From the Print Edition:
Tom Selleck, Nov/Dec 2007
For a brief moment at the end of June, owning an iPhone, the holy grail of telephony, was enough to transform ordinary mortals. Women loved you. Men feared you. Small children burst into song when you entered the room. But two days after the product launched, the lines were gone, and anyone with $500 could get one. But—with the bloom now off—should you?
As a pure objet d'art, the sleek iPhone with its gorgeous display is nearly irresistible. Interacting with the device is delightful, with the touch-sensitive screen performing tricks that still amuse long after they've become second nature.
And this is one terrific iPod. The touch-screen music interface is first-rate, particularly when scrolling through album covers. And while other iPods play video, this is the first to make the exercise worthwhile, with a screen large enough to watch movie-length entertainment comfortably.
As a phone/wireless data device, the verdict is less enthusiastic. Making a call immediately greases up that beautiful screen. Contact and calendar synchronizations are smooth, but notes, to-do lists and other data synchronization aren't supported. The voice message system is brilliant, though. Audio message files are sent to your phone where you can listen in any order, even without a phone connection.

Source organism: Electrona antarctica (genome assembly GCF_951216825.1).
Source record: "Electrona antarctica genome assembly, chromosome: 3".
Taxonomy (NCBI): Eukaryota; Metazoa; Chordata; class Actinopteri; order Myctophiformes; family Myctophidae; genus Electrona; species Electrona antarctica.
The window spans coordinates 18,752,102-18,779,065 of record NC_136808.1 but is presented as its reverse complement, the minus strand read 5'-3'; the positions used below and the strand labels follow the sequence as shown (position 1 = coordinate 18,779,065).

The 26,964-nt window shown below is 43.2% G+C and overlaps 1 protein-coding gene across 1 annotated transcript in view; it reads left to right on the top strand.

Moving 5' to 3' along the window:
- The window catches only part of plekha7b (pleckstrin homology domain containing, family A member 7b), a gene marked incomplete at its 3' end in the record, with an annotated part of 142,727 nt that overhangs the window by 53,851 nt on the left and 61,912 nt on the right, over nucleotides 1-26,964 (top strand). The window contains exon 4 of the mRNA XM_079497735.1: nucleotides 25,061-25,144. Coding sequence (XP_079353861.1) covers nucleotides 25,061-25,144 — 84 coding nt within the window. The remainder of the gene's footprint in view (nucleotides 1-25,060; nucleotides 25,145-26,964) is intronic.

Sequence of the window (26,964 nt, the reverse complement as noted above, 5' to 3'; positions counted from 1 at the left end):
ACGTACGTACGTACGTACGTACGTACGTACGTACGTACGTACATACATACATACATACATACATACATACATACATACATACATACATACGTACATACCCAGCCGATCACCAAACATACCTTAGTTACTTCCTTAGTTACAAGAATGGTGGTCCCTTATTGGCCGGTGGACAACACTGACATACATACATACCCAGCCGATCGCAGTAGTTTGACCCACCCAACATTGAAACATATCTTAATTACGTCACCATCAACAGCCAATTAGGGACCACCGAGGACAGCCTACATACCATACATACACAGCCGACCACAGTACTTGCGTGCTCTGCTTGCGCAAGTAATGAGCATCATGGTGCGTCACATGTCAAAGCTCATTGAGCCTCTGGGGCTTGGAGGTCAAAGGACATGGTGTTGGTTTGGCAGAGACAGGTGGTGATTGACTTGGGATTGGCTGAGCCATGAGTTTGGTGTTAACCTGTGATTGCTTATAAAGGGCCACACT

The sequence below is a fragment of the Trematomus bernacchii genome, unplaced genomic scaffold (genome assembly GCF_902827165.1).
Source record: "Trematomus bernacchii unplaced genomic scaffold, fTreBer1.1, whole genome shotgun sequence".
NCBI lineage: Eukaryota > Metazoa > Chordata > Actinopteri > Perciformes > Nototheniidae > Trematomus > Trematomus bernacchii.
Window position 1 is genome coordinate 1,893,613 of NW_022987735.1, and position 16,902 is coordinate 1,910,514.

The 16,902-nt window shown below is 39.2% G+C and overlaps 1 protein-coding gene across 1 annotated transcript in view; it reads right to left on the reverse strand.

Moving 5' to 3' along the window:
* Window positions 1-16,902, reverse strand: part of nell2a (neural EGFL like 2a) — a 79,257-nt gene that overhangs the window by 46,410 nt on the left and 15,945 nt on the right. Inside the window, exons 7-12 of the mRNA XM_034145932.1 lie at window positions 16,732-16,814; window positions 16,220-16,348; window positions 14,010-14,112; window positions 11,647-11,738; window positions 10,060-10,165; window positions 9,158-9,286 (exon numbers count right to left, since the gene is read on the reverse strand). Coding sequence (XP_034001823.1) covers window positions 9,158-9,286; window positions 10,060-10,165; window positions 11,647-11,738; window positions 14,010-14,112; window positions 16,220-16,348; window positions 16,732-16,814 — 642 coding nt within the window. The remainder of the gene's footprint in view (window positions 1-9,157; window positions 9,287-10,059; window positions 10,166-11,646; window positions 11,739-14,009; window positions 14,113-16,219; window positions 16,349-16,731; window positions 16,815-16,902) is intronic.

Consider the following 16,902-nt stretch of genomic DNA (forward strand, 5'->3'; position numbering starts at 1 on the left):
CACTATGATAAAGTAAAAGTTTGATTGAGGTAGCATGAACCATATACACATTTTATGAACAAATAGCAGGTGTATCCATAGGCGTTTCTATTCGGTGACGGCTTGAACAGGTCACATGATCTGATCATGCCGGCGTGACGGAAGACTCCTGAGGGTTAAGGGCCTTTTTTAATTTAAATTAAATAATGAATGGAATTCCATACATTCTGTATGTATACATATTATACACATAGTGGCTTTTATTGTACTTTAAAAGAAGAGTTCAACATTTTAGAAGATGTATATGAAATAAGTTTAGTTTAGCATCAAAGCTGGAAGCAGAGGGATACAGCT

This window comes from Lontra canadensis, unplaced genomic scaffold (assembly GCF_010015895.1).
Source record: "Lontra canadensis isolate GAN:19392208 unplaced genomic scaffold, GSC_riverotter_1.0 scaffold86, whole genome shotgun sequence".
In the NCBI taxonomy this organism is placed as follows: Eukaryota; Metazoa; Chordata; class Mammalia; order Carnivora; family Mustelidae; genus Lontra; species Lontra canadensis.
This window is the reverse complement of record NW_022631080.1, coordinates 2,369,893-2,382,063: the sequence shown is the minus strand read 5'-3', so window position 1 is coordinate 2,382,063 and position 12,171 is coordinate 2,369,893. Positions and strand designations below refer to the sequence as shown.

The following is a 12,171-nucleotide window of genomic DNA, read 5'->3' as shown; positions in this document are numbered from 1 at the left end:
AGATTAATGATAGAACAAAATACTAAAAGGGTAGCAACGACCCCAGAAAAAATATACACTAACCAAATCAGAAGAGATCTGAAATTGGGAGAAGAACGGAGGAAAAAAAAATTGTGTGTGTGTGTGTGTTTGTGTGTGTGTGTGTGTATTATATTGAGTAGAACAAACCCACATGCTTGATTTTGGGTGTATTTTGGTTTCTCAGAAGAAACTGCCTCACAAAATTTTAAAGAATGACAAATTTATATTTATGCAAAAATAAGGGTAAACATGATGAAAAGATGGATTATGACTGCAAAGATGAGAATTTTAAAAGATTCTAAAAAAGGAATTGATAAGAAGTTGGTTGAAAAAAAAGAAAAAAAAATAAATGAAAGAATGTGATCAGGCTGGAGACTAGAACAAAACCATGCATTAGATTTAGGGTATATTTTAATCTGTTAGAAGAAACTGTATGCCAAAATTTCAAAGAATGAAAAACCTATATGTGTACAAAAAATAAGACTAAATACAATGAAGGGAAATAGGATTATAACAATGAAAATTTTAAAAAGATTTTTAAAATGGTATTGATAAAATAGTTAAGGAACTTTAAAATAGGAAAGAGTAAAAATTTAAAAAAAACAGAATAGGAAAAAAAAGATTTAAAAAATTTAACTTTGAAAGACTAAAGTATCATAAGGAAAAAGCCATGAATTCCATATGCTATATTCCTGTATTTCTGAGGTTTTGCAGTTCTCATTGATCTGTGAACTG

The deal breaker for portable e-mail addicts is the keyboard, or rather, lack thereof. The iPhone displays a picture of a keyboard on the touch screen and you tap letters with no press-the-key feedback. It's painfully clumsy, and switching keyboard displays every time you enter a punctuation mark only adds to the frustration.
The effortless Web surfing you've seen on TV is done with a Wi-Fi wireless network. When you use the slow AT&T cellular data connection, pages routinely take over a minute to update.
While the iPhone now allows downloading ringtones, you still can't download games, or any other add-ons for that matter, and there's no instant messaging client. The camera is awful, and other features found in far less expensive smartphones, including GPS navigation, voice dialing and document editing, are MIA.
Finally, in time-honored Apple fashion, you can't replace the battery yourself, meaning no carrying spares and an expensive repair bill after 300 to 400 charges.
The bottom line: this first iPhone is a digital trophy wife, attractive and envy inducing but expensive and tough to live with after the initial flush of acquisition fades. The next-generation iPhone, on the other hand, will probably justify a long-term relationship.
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